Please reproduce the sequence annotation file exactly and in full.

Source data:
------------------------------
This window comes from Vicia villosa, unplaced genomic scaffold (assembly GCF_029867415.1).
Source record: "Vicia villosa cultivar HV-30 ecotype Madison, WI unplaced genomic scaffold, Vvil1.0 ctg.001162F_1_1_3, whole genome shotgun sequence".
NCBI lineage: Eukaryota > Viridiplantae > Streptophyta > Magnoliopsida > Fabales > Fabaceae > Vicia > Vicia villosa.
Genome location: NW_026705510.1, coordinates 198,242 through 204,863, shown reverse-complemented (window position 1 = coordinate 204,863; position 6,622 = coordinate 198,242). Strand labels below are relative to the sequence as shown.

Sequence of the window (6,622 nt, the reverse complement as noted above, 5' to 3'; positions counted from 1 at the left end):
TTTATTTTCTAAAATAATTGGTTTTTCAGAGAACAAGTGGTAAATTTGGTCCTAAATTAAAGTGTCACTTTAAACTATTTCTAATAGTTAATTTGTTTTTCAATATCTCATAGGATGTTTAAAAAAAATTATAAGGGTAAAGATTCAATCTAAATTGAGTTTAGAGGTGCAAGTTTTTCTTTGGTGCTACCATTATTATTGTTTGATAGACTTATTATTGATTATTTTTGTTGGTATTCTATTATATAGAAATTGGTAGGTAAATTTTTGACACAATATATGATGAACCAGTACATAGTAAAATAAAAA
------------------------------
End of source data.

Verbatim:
This window comes from Vicia villosa, unplaced genomic scaffold (assembly GCF_029867415.1).
Source record: "Vicia villosa cultivar HV-30 ecotype Madison, WI unplaced genomic scaffold, Vvil1.0 ctg.001162F_1_1_3, whole genome shotgun sequence".
NCBI lineage: Eukaryota > Viridiplantae > Streptophyta > Magnoliopsida > Fabales > Fabaceae > Vicia > Vicia villosa.
Genome location: NW_026705510.1, coordinates 198,242 through 204,863, shown reverse-complemented (window position 1 = coordinate 204,863; position 6,622 = coordinate 198,242). Strand labels below are relative to the sequence as shown.

Sequence of the window (6,622 nt, the reverse complement as noted above, 5' to 3'; positions counted from 1 at the left end):
TTTATTTTCTAAAATAATTGGTTTTTCAGAGAACAAGTGGTAAATTTGGTCCTAAATTAAAGTGTCACTTTAAACTATTTCTAATAGTTAATTTGTTTTTCAATATCTCATAGGATGTTTAAAAAAAATTATAAGGGTAAAGATTCAATCTAAATTGAGTTTAGAGGTGCAAGTTTTTCTTTGGTGCTACCATTATTATTGTTTGATAGACTTATTATTGATTATTTTTGTTGGTATTCTATTATATAGAAATTGGTAGGTAAATTTTTGACACAATATATGATGAACCAGTACATAGTAAAATAAAAA